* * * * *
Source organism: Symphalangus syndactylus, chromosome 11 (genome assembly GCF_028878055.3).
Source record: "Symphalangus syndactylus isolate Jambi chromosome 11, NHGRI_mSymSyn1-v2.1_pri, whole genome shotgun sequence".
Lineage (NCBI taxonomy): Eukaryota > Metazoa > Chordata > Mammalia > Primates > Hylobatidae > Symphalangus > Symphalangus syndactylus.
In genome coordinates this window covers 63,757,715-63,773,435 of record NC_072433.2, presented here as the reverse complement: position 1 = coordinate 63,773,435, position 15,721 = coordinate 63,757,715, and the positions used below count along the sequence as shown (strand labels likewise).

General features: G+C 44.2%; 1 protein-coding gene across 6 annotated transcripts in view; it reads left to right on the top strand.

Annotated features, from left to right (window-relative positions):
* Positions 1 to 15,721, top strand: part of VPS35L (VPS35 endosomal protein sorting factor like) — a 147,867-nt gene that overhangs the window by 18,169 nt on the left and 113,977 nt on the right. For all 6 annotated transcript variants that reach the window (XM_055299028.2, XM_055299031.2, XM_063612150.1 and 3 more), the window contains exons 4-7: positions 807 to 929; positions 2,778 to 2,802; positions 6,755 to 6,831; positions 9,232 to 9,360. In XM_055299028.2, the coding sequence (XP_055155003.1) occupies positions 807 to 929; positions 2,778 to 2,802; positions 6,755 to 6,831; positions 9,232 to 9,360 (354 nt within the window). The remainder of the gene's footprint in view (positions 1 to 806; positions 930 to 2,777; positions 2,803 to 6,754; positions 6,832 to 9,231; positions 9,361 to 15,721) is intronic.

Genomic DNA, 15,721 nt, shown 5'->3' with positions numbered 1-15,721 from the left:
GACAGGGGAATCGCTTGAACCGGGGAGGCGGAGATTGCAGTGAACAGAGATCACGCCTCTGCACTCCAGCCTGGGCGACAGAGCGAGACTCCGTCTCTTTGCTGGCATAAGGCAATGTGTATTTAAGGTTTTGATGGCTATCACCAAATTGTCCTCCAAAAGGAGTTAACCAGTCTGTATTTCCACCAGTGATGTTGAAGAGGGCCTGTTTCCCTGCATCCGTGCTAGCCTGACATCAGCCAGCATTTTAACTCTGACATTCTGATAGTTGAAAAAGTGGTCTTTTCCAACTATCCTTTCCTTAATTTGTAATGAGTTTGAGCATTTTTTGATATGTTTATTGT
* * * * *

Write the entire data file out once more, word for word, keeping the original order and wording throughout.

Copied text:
Source organism: Symphalangus syndactylus, chromosome 11 (genome assembly GCF_028878055.3).
Source record: "Symphalangus syndactylus isolate Jambi chromosome 11, NHGRI_mSymSyn1-v2.1_pri, whole genome shotgun sequence".
Lineage (NCBI taxonomy): Eukaryota > Metazoa > Chordata > Mammalia > Primates > Hylobatidae > Symphalangus > Symphalangus syndactylus.
In genome coordinates this window covers 63,757,715-63,773,435 of record NC_072433.2, presented here as the reverse complement: position 1 = coordinate 63,773,435, position 15,721 = coordinate 63,757,715, and the positions used below count along the sequence as shown (strand labels likewise).

General features: G+C 44.2%; 1 protein-coding gene across 6 annotated transcripts in view; it reads left to right on the top strand.

Annotated features, from left to right (window-relative positions):
* Positions 1 to 15,721, top strand: part of VPS35L (VPS35 endosomal protein sorting factor like) — a 147,867-nt gene that overhangs the window by 18,169 nt on the left and 113,977 nt on the right. For all 6 annotated transcript variants that reach the window (XM_055299028.2, XM_055299031.2, XM_063612150.1 and 3 more), the window contains exons 4-7: positions 807 to 929; positions 2,778 to 2,802; positions 6,755 to 6,831; positions 9,232 to 9,360. In XM_055299028.2, the coding sequence (XP_055155003.1) occupies positions 807 to 929; positions 2,778 to 2,802; positions 6,755 to 6,831; positions 9,232 to 9,360 (354 nt within the window). The remainder of the gene's footprint in view (positions 1 to 806; positions 930 to 2,777; positions 2,803 to 6,754; positions 6,832 to 9,231; positions 9,361 to 15,721) is intronic.

Genomic DNA, 15,721 nt, shown 5'->3' with positions numbered 1-15,721 from the left:
GACAGGGGAATCGCTTGAACCGGGGAGGCGGAGATTGCAGTGAACAGAGATCACGCCTCTGCACTCCAGCCTGGGCGACAGAGCGAGACTCCGTCTCTTTGCTGGCATAAGGCAATGTGTATTTAAGGTTTTGATGGCTATCACCAAATTGTCCTCCAAAAGGAGTTAACCAGTCTGTATTTCCACCAGTGATGTTGAAGAGGGCCTGTTTCCCTGCATCCGTGCTAGCCTGACATCAGCCAGCATTTTAACTCTGACATTCTGATAGTTGAAAAAGTGGTCTTTTCCAACTATCCTTTCCTTAATTTGTAATGAGTTTGAGCATTTTTTGATATGTTTATTGT